Canned (Hardcover)

The Rise and Fall of Consumer Confidence in the American Food Industry (California Studies in Food and Culture #68)

By Anna Zeide

University of California Press, 9780520290686, 280pp.

Publication Date: March 6, 2018

Other Editions of This Title:
Paperback (10/18/2019)

List Price: 34.95*
* Individual store prices may vary.

Description

2019 James Beard Foundation Book Award winner: Reference, History, and Scholarship

A century and a half ago, when the food industry was first taking root, few consumers trusted packaged foods. Americans had just begun to shift away from eating foods that they grew themselves or purchased from neighbors. With the advent of canning, consumers were introduced to foods produced by unknown hands and packed in corrodible metal that seemed to defy the laws of nature by resisting decay.
 
Since that unpromising beginning, the American food supply has undergone a revolution, moving away from a system based on fresh, locally grown goods to one dominated by packaged foods. How did this come to be? How did we learn to trust that food preserved within an opaque can was safe and desirable to eat? Anna Zeide reveals the answers through the story of the canning industry, taking us on a journey to understand how food industry leaders leveraged the powers of science, marketing, and politics to win over a reluctant public, even as consumers resisted at every turn.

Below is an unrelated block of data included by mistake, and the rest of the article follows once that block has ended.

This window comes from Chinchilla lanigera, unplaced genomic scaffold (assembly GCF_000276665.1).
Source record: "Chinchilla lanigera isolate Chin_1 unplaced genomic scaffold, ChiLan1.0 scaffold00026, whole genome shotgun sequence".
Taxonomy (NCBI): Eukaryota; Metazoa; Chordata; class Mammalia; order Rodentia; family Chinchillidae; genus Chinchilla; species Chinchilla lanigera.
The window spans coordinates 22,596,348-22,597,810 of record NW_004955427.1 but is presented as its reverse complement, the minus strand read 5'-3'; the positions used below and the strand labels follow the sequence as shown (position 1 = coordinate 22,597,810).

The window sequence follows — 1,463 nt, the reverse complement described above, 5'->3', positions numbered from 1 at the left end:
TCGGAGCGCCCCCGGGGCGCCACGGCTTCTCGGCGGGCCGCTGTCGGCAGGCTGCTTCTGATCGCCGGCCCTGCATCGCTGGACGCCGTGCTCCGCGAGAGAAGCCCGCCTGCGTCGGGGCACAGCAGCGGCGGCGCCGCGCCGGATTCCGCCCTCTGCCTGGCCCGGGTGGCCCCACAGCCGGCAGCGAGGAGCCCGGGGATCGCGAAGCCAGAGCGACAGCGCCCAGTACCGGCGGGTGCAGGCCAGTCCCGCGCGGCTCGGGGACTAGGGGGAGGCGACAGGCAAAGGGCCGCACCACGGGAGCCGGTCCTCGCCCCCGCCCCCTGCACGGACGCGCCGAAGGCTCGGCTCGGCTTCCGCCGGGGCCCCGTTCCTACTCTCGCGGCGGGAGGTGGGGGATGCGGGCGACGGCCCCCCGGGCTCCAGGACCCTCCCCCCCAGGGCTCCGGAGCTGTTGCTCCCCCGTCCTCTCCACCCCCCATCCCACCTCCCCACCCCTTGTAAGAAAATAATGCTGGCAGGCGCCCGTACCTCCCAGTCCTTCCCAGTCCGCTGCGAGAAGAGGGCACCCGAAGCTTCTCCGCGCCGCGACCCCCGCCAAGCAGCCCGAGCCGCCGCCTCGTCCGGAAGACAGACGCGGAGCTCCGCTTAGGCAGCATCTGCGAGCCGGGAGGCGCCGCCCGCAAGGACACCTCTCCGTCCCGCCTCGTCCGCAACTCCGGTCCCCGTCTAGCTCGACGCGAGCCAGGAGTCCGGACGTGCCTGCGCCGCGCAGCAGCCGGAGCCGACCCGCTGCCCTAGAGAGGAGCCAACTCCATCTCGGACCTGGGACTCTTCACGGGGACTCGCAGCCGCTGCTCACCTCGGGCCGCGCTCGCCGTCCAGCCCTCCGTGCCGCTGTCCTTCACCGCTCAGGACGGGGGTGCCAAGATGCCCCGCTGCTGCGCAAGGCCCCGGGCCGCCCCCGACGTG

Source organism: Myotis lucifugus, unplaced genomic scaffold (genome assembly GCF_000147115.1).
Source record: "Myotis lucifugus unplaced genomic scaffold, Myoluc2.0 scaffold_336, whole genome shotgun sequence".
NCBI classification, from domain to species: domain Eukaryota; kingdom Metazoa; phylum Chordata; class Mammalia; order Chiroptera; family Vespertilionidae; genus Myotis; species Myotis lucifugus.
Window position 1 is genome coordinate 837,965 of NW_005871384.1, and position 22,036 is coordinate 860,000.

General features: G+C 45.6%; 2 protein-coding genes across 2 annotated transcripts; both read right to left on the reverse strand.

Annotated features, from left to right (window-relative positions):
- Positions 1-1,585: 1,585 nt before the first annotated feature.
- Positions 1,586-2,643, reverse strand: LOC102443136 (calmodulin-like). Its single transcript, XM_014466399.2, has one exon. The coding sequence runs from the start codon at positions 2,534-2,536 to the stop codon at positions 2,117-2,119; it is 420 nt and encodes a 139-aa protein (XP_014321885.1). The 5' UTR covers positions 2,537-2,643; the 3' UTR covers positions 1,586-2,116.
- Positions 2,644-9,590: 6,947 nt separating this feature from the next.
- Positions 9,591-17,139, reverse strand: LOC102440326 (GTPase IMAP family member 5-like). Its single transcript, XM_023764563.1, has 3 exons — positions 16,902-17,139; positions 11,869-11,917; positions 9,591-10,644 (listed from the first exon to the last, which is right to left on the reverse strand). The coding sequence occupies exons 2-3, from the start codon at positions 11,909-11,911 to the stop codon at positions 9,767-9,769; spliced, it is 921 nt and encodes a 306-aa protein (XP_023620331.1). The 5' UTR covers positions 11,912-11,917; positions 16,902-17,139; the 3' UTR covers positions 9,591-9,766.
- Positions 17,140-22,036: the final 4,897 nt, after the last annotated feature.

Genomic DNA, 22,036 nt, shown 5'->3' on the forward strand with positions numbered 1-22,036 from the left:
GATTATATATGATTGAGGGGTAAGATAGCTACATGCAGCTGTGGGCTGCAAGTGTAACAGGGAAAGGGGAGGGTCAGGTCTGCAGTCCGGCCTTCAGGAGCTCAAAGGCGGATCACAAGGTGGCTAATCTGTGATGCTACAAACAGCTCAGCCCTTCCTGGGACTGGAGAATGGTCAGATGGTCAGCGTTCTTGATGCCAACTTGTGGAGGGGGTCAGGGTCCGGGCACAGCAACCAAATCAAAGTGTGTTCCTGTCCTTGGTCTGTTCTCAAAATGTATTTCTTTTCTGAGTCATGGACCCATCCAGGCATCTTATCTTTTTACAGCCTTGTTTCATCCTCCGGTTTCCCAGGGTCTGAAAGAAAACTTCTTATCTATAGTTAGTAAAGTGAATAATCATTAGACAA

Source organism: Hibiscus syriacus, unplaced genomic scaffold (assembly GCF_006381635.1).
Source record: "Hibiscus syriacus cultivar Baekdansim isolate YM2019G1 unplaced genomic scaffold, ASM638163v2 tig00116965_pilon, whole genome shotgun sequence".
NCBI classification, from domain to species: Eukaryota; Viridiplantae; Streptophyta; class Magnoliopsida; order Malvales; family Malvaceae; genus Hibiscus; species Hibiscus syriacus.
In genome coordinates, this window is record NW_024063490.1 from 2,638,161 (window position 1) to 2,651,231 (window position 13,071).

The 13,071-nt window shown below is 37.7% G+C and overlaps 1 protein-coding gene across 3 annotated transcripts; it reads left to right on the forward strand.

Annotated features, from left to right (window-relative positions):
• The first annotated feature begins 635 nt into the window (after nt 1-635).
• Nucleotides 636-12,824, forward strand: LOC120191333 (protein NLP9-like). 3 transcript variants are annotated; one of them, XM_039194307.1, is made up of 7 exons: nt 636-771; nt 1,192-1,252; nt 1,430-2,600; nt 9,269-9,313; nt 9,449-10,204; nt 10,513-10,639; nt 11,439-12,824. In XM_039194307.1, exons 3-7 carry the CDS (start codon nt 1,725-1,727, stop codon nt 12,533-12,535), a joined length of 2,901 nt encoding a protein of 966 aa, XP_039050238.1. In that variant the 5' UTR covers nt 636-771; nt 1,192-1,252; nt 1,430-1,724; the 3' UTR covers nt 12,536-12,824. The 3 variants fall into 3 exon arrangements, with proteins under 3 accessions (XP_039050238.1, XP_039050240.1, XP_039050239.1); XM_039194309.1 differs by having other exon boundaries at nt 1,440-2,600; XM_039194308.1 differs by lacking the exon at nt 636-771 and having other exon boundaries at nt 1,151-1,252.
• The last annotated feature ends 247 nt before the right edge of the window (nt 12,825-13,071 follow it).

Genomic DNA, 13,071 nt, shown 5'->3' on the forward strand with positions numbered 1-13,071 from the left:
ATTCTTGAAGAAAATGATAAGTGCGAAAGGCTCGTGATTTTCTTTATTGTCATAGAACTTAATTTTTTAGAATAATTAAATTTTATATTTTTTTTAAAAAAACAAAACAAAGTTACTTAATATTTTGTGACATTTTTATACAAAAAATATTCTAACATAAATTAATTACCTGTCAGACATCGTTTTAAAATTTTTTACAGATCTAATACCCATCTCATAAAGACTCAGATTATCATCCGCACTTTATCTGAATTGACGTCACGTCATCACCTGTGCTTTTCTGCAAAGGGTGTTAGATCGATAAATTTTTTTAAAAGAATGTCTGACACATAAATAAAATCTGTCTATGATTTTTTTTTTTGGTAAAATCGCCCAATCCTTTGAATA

About the Author

Anna Zeide is Assistant Professor of Professional Practice at Oklahoma State University, where her research, teaching, and community activism focus on food and food systems.


Praise For Canned: The Rise and Fall of Consumer Confidence in the American Food Industry (California Studies in Food and Culture #68)

"Zeide’s account goes well beyond canned food to include many other aspects of the larger food system and consumer activism more generally . . . She uses a wide range of primary and secondary sources, and demonstrates familiarity with a broad literature on the history of food and consumption. In this way, the book speaks to an interdisciplinary audience with ease."

— American Historical Review